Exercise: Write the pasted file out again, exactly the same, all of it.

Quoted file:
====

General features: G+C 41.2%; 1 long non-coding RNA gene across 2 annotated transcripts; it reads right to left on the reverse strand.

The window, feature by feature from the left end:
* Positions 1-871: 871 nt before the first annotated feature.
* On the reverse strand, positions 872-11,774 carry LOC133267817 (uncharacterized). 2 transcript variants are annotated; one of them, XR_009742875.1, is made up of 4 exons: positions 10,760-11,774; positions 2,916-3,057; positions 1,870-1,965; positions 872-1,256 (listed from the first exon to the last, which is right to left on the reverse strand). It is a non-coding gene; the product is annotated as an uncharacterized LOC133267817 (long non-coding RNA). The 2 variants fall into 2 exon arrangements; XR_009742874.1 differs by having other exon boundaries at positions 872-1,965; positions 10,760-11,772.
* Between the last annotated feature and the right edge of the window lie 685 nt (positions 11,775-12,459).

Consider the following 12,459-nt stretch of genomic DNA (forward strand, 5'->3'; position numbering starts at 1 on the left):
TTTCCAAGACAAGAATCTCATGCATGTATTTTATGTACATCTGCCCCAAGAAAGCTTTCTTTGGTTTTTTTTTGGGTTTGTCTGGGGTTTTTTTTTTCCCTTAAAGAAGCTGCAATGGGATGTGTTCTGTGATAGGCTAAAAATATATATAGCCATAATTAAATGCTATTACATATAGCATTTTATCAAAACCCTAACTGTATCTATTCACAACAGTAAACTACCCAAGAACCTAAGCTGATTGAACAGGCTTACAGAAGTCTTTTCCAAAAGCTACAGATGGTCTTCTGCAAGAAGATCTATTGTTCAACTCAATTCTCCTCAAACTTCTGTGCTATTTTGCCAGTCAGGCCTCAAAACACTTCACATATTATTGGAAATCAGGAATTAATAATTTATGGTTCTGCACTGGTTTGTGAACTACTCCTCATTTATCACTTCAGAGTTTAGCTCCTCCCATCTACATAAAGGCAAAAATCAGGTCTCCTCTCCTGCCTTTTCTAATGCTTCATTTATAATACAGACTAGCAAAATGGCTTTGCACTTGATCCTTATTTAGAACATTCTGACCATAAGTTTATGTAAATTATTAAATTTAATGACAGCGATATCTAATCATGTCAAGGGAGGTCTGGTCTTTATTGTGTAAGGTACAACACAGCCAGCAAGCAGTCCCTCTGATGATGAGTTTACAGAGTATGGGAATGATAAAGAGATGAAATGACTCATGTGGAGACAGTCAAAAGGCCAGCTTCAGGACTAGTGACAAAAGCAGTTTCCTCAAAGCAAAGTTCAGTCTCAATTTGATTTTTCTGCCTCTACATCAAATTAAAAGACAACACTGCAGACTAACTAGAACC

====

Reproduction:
General features: G+C 41.2%; 1 long non-coding RNA gene across 2 annotated transcripts; it reads right to left on the reverse strand.

The window, feature by feature from the left end:
* Positions 1-871: 871 nt before the first annotated feature.
* On the reverse strand, positions 872-11,774 carry LOC133267817 (uncharacterized). 2 transcript variants are annotated; one of them, XR_009742875.1, is made up of 4 exons: positions 10,760-11,774; positions 2,916-3,057; positions 1,870-1,965; positions 872-1,256 (listed from the first exon to the last, which is right to left on the reverse strand). It is a non-coding gene; the product is annotated as an uncharacterized LOC133267817 (long non-coding RNA). The 2 variants fall into 2 exon arrangements; XR_009742874.1 differs by having other exon boundaries at positions 872-1,965; positions 10,760-11,772.
* Between the last annotated feature and the right edge of the window lie 685 nt (positions 11,775-12,459).

Consider the following 12,459-nt stretch of genomic DNA (forward strand, 5'->3'; position numbering starts at 1 on the left):
TTTCCAAGACAAGAATCTCATGCATGTATTTTATGTACATCTGCCCCAAGAAAGCTTTCTTTGGTTTTTTTTTGGGTTTGTCTGGGGTTTTTTTTTTCCCTTAAAGAAGCTGCAATGGGATGTGTTCTGTGATAGGCTAAAAATATATATAGCCATAATTAAATGCTATTACATATAGCATTTTATCAAAACCCTAACTGTATCTATTCACAACAGTAAACTACCCAAGAACCTAAGCTGATTGAACAGGCTTACAGAAGTCTTTTCCAAAAGCTACAGATGGTCTTCTGCAAGAAGATCTATTGTTCAACTCAATTCTCCTCAAACTTCTGTGCTATTTTGCCAGTCAGGCCTCAAAACACTTCACATATTATTGGAAATCAGGAATTAATAATTTATGGTTCTGCACTGGTTTGTGAACTACTCCTCATTTATCACTTCAGAGTTTAGCTCCTCCCATCTACATAAAGGCAAAAATCAGGTCTCCTCTCCTGCCTTTTCTAATGCTTCATTTATAATACAGACTAGCAAAATGGCTTTGCACTTGATCCTTATTTAGAACATTCTGACCATAAGTTTATGTAAATTATTAAATTTAATGACAGCGATATCTAATCATGTCAAGGGAGGTCTGGTCTTTATTGTGTAAGGTACAACACAGCCAGCAAGCAGTCCCTCTGATGATGAGTTTACAGAGTATGGGAATGATAAAGAGATGAAATGACTCATGTGGAGACAGTCAAAAGGCCAGCTTCAGGACTAGTGACAAAAGCAGTTTCCTCAAAGCAAAGTTCAGTCTCAATTTGATTTTTCTGCCTCTACATCAAATTAAAAGACAACACTGCAGACTAACTAGAACC